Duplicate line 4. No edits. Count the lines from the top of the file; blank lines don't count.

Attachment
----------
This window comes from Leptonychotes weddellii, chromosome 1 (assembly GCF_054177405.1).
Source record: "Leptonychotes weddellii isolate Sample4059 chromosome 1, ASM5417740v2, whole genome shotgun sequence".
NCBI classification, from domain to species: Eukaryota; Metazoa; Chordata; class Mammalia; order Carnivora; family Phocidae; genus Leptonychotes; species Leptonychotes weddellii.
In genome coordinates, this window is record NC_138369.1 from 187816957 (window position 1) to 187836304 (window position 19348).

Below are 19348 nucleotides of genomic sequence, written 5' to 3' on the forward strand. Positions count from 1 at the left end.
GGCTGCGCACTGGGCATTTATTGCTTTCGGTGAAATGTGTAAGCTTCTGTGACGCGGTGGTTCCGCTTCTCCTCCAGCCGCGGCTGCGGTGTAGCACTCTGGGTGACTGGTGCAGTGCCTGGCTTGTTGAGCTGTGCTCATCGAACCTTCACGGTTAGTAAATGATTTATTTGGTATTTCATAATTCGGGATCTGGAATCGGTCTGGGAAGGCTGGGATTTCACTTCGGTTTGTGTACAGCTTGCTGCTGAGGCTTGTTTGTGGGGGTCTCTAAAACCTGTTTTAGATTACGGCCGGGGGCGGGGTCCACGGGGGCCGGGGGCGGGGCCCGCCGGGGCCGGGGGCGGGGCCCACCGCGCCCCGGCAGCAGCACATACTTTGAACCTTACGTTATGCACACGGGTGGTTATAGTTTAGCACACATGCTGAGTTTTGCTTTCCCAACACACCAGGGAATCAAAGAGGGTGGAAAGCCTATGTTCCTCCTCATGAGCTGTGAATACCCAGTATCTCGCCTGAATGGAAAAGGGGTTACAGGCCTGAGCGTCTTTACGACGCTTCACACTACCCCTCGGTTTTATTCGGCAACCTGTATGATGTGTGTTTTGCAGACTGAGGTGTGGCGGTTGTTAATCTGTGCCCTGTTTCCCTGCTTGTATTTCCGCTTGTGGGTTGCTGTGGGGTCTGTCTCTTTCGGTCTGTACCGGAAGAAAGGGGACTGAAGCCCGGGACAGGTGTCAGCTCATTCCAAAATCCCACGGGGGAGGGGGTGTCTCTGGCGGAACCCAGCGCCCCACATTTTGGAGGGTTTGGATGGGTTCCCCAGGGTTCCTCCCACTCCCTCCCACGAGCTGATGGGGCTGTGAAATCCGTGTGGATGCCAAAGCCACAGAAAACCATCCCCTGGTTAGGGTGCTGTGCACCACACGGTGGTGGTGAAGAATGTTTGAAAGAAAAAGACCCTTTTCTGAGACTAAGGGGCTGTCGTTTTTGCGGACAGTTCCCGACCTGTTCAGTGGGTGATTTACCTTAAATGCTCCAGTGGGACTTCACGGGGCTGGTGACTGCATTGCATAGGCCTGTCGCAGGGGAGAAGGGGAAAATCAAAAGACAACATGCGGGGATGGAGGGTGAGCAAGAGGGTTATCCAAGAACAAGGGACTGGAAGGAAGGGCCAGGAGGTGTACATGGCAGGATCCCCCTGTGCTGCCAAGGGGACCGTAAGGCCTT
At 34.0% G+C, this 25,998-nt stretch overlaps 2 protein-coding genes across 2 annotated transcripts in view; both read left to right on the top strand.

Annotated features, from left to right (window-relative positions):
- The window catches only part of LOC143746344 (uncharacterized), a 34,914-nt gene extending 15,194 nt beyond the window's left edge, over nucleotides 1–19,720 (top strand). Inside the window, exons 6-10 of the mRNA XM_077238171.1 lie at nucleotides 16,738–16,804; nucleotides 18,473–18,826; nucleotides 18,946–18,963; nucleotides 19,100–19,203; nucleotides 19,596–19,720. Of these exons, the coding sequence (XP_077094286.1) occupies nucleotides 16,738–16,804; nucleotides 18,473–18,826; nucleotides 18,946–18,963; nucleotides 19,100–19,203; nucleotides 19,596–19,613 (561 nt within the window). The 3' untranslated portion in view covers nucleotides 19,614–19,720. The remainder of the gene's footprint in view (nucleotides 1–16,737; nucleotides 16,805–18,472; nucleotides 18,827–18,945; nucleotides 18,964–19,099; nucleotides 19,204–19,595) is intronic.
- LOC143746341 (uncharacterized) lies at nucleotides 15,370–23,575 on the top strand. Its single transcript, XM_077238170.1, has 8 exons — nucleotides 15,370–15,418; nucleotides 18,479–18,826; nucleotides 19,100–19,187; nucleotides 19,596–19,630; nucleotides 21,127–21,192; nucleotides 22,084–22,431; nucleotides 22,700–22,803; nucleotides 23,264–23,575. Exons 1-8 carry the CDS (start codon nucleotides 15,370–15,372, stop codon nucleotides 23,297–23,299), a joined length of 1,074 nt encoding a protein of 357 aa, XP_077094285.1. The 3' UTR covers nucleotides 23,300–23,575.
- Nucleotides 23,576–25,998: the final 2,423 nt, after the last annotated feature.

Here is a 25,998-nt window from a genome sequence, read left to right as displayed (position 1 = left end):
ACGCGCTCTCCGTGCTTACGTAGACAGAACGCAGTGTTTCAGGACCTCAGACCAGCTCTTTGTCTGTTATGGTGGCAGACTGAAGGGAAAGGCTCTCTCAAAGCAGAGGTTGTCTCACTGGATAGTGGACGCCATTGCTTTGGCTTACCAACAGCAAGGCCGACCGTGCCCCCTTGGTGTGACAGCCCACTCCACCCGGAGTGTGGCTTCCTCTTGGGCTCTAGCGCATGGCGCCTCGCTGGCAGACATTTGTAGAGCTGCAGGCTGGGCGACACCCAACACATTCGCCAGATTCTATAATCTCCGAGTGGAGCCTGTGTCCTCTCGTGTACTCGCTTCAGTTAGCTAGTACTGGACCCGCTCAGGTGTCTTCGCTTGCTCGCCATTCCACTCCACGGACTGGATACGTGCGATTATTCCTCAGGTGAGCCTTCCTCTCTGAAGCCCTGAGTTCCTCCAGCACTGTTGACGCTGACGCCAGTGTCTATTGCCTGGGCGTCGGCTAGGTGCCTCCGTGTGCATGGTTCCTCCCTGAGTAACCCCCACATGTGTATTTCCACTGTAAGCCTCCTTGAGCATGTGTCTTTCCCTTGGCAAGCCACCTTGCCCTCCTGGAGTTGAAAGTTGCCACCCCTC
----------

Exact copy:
In genome coordinates, this window is record NC_138369.1 from 187816957 (window position 1) to 187836304 (window position 19348).